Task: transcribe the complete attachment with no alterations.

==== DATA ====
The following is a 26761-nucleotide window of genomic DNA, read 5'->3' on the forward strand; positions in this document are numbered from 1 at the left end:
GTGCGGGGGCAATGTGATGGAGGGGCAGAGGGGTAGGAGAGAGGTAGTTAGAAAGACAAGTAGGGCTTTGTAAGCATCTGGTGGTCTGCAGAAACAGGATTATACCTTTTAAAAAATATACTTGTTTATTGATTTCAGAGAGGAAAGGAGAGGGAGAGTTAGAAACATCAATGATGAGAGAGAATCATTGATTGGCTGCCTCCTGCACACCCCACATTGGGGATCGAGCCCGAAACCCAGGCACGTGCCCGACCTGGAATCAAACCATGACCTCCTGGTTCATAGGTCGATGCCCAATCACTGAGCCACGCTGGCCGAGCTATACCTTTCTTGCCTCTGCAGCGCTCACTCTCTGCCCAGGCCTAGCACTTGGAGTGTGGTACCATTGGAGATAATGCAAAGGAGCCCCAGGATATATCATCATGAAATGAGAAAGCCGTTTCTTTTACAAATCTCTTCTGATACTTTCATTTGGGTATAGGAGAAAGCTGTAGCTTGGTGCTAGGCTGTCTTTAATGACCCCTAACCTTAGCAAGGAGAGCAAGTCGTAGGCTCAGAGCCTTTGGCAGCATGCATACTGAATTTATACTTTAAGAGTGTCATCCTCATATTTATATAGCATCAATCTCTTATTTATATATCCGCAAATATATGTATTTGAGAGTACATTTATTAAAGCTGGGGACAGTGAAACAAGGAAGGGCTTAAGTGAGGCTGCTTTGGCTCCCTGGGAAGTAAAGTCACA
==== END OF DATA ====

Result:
The following is a 26761-nucleotide window of genomic DNA, read 5'->3' on the forward strand; positions in this document are numbered from 1 at the left end:
GTGCGGGGGCAATGTGATGGAGGGGCAGAGGGGTAGGAGAGAGGTAGTTAGAAAGACAAGTAGGGCTTTGTAAGCATCTGGTGGTCTGCAGAAACAGGATTATACCTTTTAAAAAATATACTTGTTTATTGATTTCAGAGAGGAAAGGAGAGGGAGAGTTAGAAACATCAATGATGAGAGAGAATCATTGATTGGCTGCCTCCTGCACACCCCACATTGGGGATCGAGCCCGAAACCCAGGCACGTGCCCGACCTGGAATCAAACCATGACCTCCTGGTTCATAGGTCGATGCCCAATCACTGAGCCACGCTGGCCGAGCTATACCTTTCTTGCCTCTGCAGCGCTCACTCTCTGCCCAGGCCTAGCACTTGGAGTGTGGTACCATTGGAGATAATGCAAAGGAGCCCCAGGATATATCATCATGAAATGAGAAAGCCGTTTCTTTTACAAATCTCTTCTGATACTTTCATTTGGGTATAGGAGAAAGCTGTAGCTTGGTGCTAGGCTGTCTTTAATGACCCCTAACCTTAGCAAGGAGAGCAAGTCGTAGGCTCAGAGCCTTTGGCAGCATGCATACTGAATTTATACTTTAAGAGTGTCATCCTCATATTTATATAGCATCAATCTCTTATTTATATATCCGCAAATATATGTATTTGAGAGTACATTTATTAAAGCTGGGGACAGTGAAACAAGGAAGGGCTTAAGTGAGGCTGCTTTGGCTCCCTGGGAAGTAAAGTCACA